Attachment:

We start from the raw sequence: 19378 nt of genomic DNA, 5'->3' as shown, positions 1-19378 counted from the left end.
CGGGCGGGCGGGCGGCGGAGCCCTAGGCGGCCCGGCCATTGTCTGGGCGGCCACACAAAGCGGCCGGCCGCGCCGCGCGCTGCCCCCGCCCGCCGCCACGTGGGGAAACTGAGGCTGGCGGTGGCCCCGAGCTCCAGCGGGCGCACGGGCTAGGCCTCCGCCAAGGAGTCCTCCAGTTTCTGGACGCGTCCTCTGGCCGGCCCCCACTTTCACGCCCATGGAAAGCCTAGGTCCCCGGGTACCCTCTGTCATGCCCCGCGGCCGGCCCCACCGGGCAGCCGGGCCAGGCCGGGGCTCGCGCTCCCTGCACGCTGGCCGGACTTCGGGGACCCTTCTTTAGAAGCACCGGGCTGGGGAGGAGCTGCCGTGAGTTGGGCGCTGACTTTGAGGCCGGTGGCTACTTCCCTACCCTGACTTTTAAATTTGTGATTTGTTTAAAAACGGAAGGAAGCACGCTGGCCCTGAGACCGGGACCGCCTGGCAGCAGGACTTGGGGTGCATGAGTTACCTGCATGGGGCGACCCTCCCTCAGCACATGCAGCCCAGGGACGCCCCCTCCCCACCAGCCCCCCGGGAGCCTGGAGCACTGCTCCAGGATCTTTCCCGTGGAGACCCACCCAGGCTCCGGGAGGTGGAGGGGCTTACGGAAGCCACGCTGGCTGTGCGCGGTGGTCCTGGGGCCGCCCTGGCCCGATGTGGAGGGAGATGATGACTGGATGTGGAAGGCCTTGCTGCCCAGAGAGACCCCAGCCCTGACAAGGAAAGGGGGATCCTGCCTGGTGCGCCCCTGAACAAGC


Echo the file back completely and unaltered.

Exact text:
We start from the raw sequence: 19378 nt of genomic DNA, 5'->3' as shown, positions 1-19378 counted from the left end.
CGGGCGGGCGGGCGGCGGAGCCCTAGGCGGCCCGGCCATTGTCTGGGCGGCCACACAAAGCGGCCGGCCGCGCCGCGCGCTGCCCCCGCCCGCCGCCACGTGGGGAAACTGAGGCTGGCGGTGGCCCCGAGCTCCAGCGGGCGCACGGGCTAGGCCTCCGCCAAGGAGTCCTCCAGTTTCTGGACGCGTCCTCTGGCCGGCCCCCACTTTCACGCCCATGGAAAGCCTAGGTCCCCGGGTACCCTCTGTCATGCCCCGCGGCCGGCCCCACCGGGCAGCCGGGCCAGGCCGGGGCTCGCGCTCCCTGCACGCTGGCCGGACTTCGGGGACCCTTCTTTAGAAGCACCGGGCTGGGGAGGAGCTGCCGTGAGTTGGGCGCTGACTTTGAGGCCGGTGGCTACTTCCCTACCCTGACTTTTAAATTTGTGATTTGTTTAAAAACGGAAGGAAGCACGCTGGCCCTGAGACCGGGACCGCCTGGCAGCAGGACTTGGGGTGCATGAGTTACCTGCATGGGGCGACCCTCCCTCAGCACATGCAGCCCAGGGACGCCCCCTCCCCACCAGCCCCCCGGGAGCCTGGAGCACTGCTCCAGGATCTTTCCCGTGGAGACCCACCCAGGCTCCGGGAGGTGGAGGGGCTTACGGAAGCCACGCTGGCTGTGCGCGGTGGTCCTGGGGCCGCCCTGGCCCGATGTGGAGGGAGATGATGACTGGATGTGGAAGGCCTTGCTGCCCAGAGAGACCCCAGCCCTGACAAGGAAAGGGGGATCCTGCCTGGTGCGCCCCTGAACAAGC